The 300 Series had a choice of three petrol engines; a 1.4, 1.7, and a 2.0-litre. The 1.4 litre B14 was a Renault C-series OHV pushrod unit, and for the 360 there was the B200 2.0-litre engine taken from the Volvo 240 with outputs varying from 95 bhp (71 kW) to 112 bhp (84 kW). A new Renault F-series 80 bhp (60 kW) 1.7 litre petrol engine (designated the B172) was introduced in the 340 during the late 1984 range facelift, along with a 340 version of the saloon, which was only available with the new engine. A diesel engine for the 340 developing 55 bhp (41 kW), was only available in certain markets and was added to the 340 models in 1986. This diesel was a Renault F-series like the petrol 1.7, and was available with a 1.6 litre non-turbo engine only. These diesel models were never offered in the UK. However they were offered in right-hand drive form in Ireland. Volvo also experimented with LPG tanks, a feature of which was made available in 1979 with the Volvo 343 and 345 but they were limited in LPG availability.

Reputation and popularity

Like other Volvos, the 340 embodied many ground-breaking safety features which have since become standard on most cars.

While the car was fundamentally robust, the detail build quality was never up to the same standard of Volvo's larger, Swedish-built models, coupled to the fact that the early Variomatic cars proved to be particularly troublesome. The Volvo badge however ensured that the car had a strong middle-class following (often as a second car) particularly in the UK in the 1980s, regularly making that country's top annual 20 sales tables for that decade, and they are still fairly common in the UK 15 years after production ceased. They are robust and mechanically simple (and therefore easy to maintain). Even the unpopular Variomatic transmissions are reliable given proper care. The rust protection was poorer than other Volvos, but the engines (especially the 1.4 and 2.0s) were quite durable.

An unusual feature of the car's design is the geometry of the rear axle. Two degrees of negative camber on the rear de Dion axle produces a similar stabilising effect as the expensive and complex Weissach axle launched by Porsche a year after the launch of the Volvo 343. The inherent stability of this design made the car popular with caravan owners, being voted Tow Car of the Year in 1985.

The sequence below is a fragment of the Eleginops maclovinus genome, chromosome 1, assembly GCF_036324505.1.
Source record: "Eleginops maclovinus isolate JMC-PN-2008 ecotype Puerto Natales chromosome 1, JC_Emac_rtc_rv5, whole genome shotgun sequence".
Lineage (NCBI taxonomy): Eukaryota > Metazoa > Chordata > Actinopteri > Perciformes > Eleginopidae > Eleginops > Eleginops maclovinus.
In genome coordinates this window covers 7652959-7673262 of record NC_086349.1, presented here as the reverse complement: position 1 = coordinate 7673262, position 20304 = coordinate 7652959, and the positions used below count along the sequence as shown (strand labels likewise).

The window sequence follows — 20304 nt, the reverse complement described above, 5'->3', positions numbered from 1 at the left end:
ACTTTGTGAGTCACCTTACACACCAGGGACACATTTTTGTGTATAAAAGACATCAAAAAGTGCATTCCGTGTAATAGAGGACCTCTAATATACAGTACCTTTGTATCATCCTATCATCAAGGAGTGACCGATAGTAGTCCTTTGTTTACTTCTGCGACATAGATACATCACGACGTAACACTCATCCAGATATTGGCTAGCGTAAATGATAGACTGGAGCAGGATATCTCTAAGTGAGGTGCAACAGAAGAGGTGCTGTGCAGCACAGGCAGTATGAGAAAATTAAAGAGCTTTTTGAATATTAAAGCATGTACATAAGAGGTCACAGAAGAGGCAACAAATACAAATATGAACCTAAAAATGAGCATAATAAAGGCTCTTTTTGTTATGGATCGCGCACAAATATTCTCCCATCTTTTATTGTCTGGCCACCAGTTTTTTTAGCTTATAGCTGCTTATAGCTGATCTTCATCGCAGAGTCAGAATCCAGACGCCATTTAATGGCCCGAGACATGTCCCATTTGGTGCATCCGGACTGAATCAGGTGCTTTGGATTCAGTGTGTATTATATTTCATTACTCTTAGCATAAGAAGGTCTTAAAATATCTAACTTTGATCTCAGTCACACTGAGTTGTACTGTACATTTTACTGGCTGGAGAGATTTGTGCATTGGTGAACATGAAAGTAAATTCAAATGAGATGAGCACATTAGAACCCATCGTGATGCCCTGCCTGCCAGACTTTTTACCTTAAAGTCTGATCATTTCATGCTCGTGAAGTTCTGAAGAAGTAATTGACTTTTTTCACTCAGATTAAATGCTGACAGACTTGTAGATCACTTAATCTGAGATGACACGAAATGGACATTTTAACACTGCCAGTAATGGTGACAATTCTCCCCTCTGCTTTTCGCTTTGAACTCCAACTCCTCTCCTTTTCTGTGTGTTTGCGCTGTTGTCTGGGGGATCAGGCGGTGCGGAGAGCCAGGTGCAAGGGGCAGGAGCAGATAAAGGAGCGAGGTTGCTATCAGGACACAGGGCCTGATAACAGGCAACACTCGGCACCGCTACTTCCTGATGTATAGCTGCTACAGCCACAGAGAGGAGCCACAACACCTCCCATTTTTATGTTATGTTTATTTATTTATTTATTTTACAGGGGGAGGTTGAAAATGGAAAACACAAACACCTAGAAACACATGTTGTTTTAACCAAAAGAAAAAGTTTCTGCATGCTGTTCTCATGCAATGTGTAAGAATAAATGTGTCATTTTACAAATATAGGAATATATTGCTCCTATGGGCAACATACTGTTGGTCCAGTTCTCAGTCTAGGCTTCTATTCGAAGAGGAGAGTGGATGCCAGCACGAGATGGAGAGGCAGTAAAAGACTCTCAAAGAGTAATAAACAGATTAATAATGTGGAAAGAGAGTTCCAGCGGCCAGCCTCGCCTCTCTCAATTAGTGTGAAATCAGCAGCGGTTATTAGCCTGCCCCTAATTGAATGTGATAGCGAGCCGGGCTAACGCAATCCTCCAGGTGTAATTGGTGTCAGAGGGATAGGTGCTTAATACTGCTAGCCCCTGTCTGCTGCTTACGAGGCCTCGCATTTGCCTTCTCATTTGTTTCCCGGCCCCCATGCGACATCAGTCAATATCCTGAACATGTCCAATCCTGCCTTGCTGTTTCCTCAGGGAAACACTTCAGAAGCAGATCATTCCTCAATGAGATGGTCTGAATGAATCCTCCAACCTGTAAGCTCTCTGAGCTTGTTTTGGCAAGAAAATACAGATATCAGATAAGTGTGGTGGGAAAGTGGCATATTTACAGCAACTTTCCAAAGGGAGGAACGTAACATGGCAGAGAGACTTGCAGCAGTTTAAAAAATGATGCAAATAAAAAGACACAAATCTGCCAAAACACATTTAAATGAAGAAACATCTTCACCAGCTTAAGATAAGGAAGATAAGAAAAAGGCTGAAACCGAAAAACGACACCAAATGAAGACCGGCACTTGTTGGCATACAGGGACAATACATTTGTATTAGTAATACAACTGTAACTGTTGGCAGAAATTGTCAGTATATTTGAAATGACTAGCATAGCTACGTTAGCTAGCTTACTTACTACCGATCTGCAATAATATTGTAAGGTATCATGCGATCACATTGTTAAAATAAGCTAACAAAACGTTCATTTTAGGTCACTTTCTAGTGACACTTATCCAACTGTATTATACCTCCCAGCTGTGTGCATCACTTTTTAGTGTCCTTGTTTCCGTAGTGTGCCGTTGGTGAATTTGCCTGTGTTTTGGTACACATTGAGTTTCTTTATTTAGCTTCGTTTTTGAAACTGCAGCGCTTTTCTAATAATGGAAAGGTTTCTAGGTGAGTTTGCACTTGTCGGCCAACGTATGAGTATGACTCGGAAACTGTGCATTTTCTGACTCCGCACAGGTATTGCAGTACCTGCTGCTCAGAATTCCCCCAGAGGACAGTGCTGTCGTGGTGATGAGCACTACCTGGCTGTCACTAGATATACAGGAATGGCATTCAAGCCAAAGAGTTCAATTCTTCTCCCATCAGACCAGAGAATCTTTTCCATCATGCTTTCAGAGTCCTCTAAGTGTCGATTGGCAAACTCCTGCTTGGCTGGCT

The Renault-sourced 1.7 litre engine suffers from a well-known problem where the carburetor mounting flange warps due to engine heat, causing a small air leak and subsequent running problems. This is easy to fix, requiring minor machining of the mating faces.

The Volvo 300 has experienced something of a renaissance in recent years with a number of very active websites across Europe. A strong, young following has developed attracted by a rear wheel drive car which is very cheap to buy, insure and relatively easy to work on. In the UK, despite being unsuitable for professional drifting, many 300s (because of their low price) have found popularity amongst the amateur drifting community. Known as "trampdrifting," old bangers are modified to drift at a minimal cost and are discarded once they reach the end of their usefulness.

It featured among the top 10 most popular new cars in the UK in 1982, 1983 and 1984, and was one of the UK's most popular imported cars of the decade.

It was not sold in North America. The Volvo 360GLT only was introduced in Australia and New Zealand during 1984, and lasted until 1987.

Prototypes

There are a few variations of the Volvo 300 series that never made production:

The Volvo 340 estate and a convertible were both built as design studies, but neither was put into production. A van version was also considered. The van was essentially a five-door 340, but with both windows on the rear doors replaced with body-coloured metal and with the rear seats removed.

Another model of note was the 363 CS. Named either for 'Clubsport' or for 'Competition Services', to indicate a high-performance version, the 363 CS was based on the three-door bodyshell and fitted with the B27F 2.7 litre V6 PRV engine as used in the Volvo 260 series. The gearbox was a five-speed Alfa Romeo unit, as Volvo did not have a suitable design which would fit a transaxle-design. Again only a prototype, a small number were built (some say three, some say eleven, some say a single example) and were painted in metallic silver with black and orange 'Starsky and Hutch' - style stripes down both sides. Flared wheelarches and orange-painted, multi-spoke alloy wheels were also included to create a sporty look.

Top Gear

Top Gear co-host Jeremy Clarkson has a long hatred for the 340. In a 1992 episode as a preamble to a road test of the then-new Volvo 850, he has one destroyed in a scrap metal shredder. In another episode, he intentionally crashed one against a tree as he pointed out Volvo's reputation for safety.